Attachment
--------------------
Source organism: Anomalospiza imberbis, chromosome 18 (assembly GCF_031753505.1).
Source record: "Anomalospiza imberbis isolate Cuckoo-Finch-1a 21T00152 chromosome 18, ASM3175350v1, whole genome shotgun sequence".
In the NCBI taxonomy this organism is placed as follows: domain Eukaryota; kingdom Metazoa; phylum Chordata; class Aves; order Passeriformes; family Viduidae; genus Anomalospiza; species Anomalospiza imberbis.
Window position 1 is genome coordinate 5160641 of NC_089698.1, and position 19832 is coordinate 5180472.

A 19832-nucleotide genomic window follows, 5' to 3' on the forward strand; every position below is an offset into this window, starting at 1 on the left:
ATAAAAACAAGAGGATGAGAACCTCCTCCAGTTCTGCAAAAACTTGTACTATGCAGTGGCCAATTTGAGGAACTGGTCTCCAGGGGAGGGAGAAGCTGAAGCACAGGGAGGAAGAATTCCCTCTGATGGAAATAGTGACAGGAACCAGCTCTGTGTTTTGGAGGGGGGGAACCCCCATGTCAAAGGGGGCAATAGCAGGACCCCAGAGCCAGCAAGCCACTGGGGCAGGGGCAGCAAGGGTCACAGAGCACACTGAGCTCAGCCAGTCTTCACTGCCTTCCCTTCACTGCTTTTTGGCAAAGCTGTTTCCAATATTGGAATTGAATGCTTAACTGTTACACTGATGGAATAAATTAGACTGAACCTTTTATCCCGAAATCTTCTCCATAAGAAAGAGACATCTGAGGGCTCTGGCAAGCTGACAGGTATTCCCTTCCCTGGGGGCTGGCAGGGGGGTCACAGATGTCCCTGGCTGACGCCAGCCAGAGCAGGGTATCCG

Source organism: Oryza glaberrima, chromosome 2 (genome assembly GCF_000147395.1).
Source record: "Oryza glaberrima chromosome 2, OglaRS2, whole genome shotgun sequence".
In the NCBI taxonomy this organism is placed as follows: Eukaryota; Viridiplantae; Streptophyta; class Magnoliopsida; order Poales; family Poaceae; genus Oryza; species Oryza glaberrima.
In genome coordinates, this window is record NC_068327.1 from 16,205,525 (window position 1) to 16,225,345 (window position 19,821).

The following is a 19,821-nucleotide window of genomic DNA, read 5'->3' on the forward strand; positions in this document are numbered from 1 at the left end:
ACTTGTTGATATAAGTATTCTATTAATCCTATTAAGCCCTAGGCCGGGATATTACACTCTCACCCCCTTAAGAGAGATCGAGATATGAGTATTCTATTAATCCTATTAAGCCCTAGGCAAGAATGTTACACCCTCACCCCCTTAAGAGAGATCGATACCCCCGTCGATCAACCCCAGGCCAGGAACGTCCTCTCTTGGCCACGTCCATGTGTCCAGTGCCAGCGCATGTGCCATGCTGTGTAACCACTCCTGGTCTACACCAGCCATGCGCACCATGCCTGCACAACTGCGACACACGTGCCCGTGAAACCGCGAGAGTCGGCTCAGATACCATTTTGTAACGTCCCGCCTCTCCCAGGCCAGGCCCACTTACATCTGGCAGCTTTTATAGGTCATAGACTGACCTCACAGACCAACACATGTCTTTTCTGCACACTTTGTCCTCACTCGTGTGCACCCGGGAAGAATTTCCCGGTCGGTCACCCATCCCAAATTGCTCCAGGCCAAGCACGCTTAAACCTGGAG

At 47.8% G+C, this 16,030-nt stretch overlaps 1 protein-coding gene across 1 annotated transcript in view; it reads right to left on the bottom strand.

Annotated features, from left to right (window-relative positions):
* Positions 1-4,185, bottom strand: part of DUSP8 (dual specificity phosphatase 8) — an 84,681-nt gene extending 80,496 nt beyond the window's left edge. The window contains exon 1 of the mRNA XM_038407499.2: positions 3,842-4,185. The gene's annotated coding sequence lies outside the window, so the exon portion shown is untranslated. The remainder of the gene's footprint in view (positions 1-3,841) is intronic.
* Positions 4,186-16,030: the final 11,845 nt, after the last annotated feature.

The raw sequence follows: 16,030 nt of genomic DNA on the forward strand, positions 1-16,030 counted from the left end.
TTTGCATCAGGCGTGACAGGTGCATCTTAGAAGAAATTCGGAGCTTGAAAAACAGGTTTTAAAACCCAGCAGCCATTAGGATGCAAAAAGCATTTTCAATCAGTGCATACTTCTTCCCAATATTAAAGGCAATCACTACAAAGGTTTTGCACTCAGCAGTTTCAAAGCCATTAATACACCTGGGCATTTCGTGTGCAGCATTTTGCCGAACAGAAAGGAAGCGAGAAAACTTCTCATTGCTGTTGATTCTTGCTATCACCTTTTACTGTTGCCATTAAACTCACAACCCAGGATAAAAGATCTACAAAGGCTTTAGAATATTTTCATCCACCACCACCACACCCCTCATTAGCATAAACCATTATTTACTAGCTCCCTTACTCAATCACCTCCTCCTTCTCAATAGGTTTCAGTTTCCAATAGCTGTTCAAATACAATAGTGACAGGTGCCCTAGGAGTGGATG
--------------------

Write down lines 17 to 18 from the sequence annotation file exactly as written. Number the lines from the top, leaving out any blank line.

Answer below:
The raw sequence follows: 16,030 nt of genomic DNA on the forward strand, positions 1-16,030 counted from the left end.
TTTGCATCAGGCGTGACAGGTGCATCTTAGAAGAAATTCGGAGCTTGAAAAACAGGTTTTAAAACCCAGCAGCCATTAGGATGCAAAAAGCATTTTCAATCAGTGCATACTTCTTCCCAATATTAAAGGCAATCACTACAAAGGTTTTGCACTCAGCAGTTTCAAAGCCATTAATACACCTGGGCATTTCGTGTGCAGCATTTTGCCGAACAGAAAGGAAGCGAGAAAACTTCTCATTGCTGTTGATTCTTGCTATCACCTTTTACTGTTGCCATTAAACTCACAACCCAGGATAAAAGATCTACAAAGGCTTTAGAATATTTTCATCCACCACCACCACACCCCTCATTAGCATAAACCATTATTTACTAGCTCCCTTACTCAATCACCTCCTCCTTCTCAATAGGTTTCAGTTTCCAATAGCTGTTCAAATACAATAGTGACAGGTGCCCTAGGAGTGGATG